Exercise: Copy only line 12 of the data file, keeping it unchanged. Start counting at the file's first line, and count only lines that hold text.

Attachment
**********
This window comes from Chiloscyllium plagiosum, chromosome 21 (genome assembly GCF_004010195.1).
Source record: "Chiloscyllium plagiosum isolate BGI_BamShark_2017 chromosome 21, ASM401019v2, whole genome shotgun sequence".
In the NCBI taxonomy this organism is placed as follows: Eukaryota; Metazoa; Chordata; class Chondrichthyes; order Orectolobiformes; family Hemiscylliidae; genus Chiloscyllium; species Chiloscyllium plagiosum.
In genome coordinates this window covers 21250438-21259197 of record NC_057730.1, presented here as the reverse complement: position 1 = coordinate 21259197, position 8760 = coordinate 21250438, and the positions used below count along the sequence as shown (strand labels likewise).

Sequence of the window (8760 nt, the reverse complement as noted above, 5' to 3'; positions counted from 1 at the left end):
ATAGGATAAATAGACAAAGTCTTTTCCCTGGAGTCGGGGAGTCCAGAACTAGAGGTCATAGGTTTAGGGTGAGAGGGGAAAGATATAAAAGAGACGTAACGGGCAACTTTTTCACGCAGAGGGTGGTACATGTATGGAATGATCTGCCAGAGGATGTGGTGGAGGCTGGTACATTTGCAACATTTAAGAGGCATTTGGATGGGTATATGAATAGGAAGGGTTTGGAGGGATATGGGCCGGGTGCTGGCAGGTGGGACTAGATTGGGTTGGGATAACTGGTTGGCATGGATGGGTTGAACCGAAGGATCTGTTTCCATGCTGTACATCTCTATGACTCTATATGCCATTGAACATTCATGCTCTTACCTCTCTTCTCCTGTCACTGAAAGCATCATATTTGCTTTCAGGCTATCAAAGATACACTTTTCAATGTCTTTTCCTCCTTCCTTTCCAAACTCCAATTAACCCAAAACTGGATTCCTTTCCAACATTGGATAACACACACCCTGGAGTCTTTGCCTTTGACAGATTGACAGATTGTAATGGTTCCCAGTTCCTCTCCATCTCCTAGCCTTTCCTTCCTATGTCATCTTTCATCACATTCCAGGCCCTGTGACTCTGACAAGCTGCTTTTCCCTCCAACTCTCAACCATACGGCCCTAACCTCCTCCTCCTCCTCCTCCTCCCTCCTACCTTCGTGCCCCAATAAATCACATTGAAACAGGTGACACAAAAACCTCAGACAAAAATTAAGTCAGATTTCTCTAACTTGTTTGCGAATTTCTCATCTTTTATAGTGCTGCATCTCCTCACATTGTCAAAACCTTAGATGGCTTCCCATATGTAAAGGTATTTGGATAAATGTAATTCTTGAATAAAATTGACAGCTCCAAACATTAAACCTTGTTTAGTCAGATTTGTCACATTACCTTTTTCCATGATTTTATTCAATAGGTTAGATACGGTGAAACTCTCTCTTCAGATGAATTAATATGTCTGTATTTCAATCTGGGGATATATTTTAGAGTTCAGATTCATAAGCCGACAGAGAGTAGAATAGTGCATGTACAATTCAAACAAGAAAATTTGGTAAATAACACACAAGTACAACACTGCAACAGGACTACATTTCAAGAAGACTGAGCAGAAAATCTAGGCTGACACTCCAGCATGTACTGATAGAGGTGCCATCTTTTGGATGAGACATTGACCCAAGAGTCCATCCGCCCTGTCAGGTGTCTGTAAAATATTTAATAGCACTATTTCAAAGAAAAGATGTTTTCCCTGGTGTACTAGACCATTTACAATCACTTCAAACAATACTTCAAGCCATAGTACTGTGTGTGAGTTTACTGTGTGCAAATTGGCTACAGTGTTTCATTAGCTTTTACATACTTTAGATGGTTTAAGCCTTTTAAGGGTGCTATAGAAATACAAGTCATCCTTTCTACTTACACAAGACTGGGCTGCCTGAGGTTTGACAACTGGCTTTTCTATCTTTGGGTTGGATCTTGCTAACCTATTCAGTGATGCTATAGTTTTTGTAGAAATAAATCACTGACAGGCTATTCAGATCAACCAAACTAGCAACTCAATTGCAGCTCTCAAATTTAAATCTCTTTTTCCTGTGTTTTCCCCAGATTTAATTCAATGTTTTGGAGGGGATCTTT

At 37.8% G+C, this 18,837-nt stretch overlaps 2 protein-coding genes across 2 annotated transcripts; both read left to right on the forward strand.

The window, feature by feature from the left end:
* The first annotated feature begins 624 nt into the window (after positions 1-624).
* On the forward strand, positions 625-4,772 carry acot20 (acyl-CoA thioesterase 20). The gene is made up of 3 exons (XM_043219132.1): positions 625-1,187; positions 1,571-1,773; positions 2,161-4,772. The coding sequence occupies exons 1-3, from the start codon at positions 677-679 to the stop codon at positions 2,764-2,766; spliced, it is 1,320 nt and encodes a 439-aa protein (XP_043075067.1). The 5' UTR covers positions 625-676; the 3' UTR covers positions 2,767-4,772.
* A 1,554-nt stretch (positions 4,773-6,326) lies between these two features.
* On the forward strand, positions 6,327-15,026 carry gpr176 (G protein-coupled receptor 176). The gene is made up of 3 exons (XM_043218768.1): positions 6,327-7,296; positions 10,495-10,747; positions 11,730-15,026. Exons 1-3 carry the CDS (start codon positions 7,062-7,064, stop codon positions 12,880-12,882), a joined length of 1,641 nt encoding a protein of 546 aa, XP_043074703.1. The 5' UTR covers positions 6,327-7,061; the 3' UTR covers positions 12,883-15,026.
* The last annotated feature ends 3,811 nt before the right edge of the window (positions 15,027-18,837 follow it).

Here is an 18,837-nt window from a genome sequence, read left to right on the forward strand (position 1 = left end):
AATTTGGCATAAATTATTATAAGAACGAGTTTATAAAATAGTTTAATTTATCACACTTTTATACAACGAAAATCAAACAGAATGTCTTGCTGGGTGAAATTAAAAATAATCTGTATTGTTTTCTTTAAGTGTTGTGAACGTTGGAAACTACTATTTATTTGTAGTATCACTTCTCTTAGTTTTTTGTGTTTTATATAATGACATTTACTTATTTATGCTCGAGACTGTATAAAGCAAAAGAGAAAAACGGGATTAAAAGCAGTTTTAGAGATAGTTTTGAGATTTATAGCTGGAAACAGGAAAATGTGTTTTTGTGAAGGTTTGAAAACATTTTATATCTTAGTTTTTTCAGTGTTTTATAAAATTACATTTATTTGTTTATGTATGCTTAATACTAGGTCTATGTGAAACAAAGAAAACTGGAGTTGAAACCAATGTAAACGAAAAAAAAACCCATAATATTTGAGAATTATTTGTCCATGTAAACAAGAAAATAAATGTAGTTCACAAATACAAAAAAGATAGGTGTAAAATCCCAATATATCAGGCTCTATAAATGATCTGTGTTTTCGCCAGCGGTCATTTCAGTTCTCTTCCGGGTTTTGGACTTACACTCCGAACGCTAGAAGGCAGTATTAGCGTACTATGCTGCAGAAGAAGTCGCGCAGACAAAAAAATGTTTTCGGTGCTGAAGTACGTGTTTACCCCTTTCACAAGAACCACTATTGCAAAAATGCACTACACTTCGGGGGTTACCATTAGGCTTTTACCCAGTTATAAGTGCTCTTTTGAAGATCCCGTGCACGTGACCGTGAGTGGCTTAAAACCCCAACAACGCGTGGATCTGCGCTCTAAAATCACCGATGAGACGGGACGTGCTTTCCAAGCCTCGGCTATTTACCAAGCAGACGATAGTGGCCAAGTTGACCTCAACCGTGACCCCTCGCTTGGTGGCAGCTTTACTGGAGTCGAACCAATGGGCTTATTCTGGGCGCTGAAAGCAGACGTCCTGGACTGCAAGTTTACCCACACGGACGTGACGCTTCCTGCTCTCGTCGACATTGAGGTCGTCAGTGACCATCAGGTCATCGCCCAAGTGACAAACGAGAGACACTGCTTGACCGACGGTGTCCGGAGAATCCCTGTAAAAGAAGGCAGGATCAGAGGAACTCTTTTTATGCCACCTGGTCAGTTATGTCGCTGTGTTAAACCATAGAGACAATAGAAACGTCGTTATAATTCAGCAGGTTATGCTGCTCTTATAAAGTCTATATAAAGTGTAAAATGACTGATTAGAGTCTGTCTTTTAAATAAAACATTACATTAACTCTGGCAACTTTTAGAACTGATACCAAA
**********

* On the forward strand, positions 6,327-15,026 carry gpr176 (G protein-coupled receptor 176). The gene is made up of 3 exons (XM_043218768.1): positions 6,327-7,296; positions 10,495-10,747; positions 11,730-15,026. Exons 1-3 carry the CDS (start codon positions 7,062-7,064, stop codon positions 12,880-12,882), a joined length of 1,641 nt encoding a protein of 546 aa, XP_043074703.1. The 5' UTR covers positions 6,327-7,061; the 3' UTR covers positions 12,883-15,026.